Inherited Pulmonary Disorders


Hereditary lung diseases can affect the airways (asthma, COPD, cystic fibrosis and primary ciliary dyskinesia), parenchyma (pulmonary fibrosis, Birt–Hogg–Dubé syndrome and, tuberous sclerosis) and vasculature (hereditary haemorrhagic telangiectasia) of the lung. Such conditions include simple monogenic disorders such as Kartagener syndrome and α1‐antitrypsin, wherein mutations of critical genes are sufficient to induce well‐defined disease phenotypes. However, many are complex genetic traits in which inheritance subtly affects pathogenesis, for example asthma and idiopathic pulmonary fibrosis. A greater understanding of the genetic basis of pulmonary conditions has provided new insights into their underlying pathophysiology and helped in some cases to shed light on more common sporadic forms. Importantly, the identification of causative genes has also enabled prenatal diagnosis and genetic counselling to be introduced for many diseases.

Key Concepts

  • Common diseases frequently have a genetic component which with the advent of genome‐wide association studies can now be elucidated.
  • The study of rare monogenic disorders can provide important mechanistic clues to the pathogenesis of more common sporadic disease.
  • Pulmonary manifestations can be the presenting feature of several important inherited diseases.
  • Making a definitive genetic diagnosis permits the practicing of personised medicine.
  • Molecular testing using gene panels and whole genome sequencing is revolutionising respiratory medicine.

Keywords: idiopathic pulmonary fibrosis; fibrosing alveolitis; bronchiectasis; primary ciliary dyskinesia; hyaline membrane disease; serpinopathies; pneumothorax; Birt–Hogg–Dubé syndrome; tuberous sclerosis; hereditary haemorrhagic telangiectasia; Marfan syndrome

Figure 1. Histological appearance of normal alveoli (a) and alveoli affected by disease. (b) Lung biopsy from a baby with neonatal respiratory distress syndrome from insufficient surfactant. The formation of hyaline membranes grossly distorts the delicate alveolar architecture. (c) The airway from an individual with bronchiectasis. The airway wall is grossly thickened with fibrosis and there is inflammatory exudate within the lumen. (d) A patient with the usual interstitial pneumonitis variant of cryptogenic fibrosing alveolitis. The alveolar walls are thickened with collagen which impairs gaseous exchange. Kindly provided by Dr Martin Goddard, Papworth NHS Trust, Cambridge.
Figure 2. Diagram (a) and electron micrograph (b) of the cross section of normal cilia. The central part of the spermatozoan flagellum has an identical ultrastructure. Nine microtubular doublets surround two central microtubules. The dynein arms are responsible for causing the nine microtubules to slide relative to each other. The nexin links restrict the sliding with the result that the cilium bends. Kindly provided by Dr Jeremy Skepper, Multi‐imaging centre, Department of Anatomy, University of Cambridge, UK.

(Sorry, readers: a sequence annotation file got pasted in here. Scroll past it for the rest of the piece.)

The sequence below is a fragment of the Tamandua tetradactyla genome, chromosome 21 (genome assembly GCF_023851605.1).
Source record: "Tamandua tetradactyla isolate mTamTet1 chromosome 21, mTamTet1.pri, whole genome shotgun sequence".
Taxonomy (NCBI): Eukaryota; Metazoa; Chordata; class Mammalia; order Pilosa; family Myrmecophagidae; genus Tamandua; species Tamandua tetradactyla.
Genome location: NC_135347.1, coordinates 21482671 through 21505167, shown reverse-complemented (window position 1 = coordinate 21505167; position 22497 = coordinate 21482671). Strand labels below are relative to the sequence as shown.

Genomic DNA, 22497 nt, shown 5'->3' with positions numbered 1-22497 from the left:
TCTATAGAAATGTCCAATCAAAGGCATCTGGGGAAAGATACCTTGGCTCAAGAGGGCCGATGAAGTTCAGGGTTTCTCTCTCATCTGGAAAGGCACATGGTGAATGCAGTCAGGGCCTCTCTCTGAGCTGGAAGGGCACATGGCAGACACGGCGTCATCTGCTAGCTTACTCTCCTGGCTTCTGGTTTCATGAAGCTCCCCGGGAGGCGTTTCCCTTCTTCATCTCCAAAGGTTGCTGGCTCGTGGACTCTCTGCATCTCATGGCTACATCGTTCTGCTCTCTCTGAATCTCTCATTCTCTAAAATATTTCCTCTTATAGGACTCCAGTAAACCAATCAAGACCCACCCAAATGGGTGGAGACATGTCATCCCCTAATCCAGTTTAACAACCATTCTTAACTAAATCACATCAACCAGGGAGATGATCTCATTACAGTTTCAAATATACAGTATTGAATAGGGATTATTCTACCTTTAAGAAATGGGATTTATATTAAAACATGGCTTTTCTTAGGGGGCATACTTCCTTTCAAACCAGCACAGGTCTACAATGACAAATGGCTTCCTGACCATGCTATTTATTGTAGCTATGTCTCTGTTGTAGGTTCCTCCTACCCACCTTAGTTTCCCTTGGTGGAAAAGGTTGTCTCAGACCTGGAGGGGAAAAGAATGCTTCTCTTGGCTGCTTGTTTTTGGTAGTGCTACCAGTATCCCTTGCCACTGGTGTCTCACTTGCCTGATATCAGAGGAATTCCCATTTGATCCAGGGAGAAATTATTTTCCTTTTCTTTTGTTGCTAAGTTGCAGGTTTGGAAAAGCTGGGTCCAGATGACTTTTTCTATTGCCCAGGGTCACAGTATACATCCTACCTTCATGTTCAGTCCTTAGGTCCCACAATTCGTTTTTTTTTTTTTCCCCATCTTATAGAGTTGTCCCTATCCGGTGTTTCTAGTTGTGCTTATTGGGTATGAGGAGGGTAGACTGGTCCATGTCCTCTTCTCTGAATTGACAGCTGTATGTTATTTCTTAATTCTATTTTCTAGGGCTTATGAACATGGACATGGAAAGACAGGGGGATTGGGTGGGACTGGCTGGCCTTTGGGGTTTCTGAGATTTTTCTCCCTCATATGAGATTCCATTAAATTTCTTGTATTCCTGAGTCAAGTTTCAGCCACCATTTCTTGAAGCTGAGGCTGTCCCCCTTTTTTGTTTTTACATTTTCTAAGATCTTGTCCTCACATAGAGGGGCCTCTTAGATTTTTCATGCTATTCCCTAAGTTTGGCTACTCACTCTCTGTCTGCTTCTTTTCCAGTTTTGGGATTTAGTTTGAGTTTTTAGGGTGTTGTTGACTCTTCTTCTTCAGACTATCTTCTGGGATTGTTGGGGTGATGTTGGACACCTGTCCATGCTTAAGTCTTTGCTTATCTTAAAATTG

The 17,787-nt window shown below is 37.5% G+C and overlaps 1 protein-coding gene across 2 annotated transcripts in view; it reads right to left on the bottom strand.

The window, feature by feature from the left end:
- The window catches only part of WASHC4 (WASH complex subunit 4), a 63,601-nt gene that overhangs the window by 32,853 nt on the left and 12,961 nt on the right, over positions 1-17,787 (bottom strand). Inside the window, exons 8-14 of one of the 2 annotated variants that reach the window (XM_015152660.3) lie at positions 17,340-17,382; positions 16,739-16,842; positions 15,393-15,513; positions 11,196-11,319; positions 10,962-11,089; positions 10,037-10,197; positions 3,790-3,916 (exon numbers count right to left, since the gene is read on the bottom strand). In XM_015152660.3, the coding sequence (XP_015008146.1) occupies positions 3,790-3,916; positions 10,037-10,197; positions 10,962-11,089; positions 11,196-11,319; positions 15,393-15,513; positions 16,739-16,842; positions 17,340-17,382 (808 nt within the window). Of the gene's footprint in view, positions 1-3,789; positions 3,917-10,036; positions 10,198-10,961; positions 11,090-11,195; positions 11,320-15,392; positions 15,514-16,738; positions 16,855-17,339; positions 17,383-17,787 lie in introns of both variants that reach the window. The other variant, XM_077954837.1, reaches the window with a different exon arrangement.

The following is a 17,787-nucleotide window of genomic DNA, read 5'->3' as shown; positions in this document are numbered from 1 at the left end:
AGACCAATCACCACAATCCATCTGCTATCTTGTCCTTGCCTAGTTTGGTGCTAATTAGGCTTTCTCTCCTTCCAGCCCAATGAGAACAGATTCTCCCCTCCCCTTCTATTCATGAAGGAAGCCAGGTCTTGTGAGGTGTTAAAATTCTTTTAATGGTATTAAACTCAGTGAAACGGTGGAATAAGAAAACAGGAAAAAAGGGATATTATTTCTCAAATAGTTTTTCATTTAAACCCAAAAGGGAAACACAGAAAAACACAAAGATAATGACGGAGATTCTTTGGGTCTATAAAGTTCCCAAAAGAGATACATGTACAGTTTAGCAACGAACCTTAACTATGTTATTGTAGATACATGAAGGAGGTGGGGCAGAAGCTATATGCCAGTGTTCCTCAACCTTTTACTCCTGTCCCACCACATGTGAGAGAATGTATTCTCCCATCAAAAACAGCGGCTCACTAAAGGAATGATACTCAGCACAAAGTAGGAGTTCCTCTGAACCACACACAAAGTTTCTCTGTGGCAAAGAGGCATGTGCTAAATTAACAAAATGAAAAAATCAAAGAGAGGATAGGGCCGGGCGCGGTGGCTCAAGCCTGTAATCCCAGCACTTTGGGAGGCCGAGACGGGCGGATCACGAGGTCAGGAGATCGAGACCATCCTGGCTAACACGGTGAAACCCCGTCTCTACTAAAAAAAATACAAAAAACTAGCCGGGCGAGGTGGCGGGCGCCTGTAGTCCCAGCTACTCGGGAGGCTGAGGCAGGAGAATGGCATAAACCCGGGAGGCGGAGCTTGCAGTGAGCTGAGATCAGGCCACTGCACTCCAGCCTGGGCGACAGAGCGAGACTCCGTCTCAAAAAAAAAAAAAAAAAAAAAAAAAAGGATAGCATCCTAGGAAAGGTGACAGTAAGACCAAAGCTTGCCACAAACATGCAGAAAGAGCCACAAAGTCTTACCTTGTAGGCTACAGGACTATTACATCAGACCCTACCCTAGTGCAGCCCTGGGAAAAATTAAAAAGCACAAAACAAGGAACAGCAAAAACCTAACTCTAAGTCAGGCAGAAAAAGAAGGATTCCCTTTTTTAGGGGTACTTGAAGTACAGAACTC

Figure 3. Members of the serine proteinase inhibitor or serpin superfamily, such as α1‐antitrypsin, may be considered to act as mousetraps. Following docking (a, left) the target proteinase (grey) is inactivated by movement from the upper to the lower pole of the protein (a, right). This is associated with insertion of the reactive loop (red) as an extra strand into β‐sheet A (green). The mousetrap mechanism may be triggered spontaneously by point mutations in association with disease. The Z mutation (Glu342 Lys) of α1‐antitrypsin is at the head of a strand of β ‐sheet A (green) and the base of the reactive loop. Mutations in this region can destabilise β‐sheet A to allow the insertion of a reactive loop of a second molecule (b, middle). This dimer then extends to form long chains of polymers (b, right). In this illustration, each molecule of α1‐antitrypsin in the polymer is illustrated by a different colour. It is these polymers which then tangle in the endoplasmic reticulum to cause inclusions that result in liver disease. (a,b) Reproduced from Lomas et al. 1992 © Nature Publishing Group. (c) An inclusion body (arrow) from the liver of a patient with α1‐antitrypsin deficiency (left). The inclusions are composed of chains of molecules of α1‐antitrypsin (right). Reproduced from Lomas et al. 1993 © The American Society for Biochemistry and Molecular Biology.
Figure 4. Birt–Hogg–Dubé syndrome is an autosomal dominant condition of lung cysts, benign skin tumours and renal cell carcinoma. Cysts can rupture to cause pneumothorax. Causative mutations are found in the Folliculin gene. Some Folliculin gene mutations appear to cause only the cystic lung disease without other features of Birt–Hogg–Dubé syndrome, as in the case illustrated. Note the irregular thin‐walled cysts (arrow heads). These are frequently found in a medial basal distribution.


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Further Reading

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Marinicak, Stefan J, and Lomas, David A(Aug 2017) Inherited Pulmonary Disorders. In: eLS. John Wiley & Sons Ltd, Chichester. [doi: 10.1002/9780470015902.a0005517.pub3]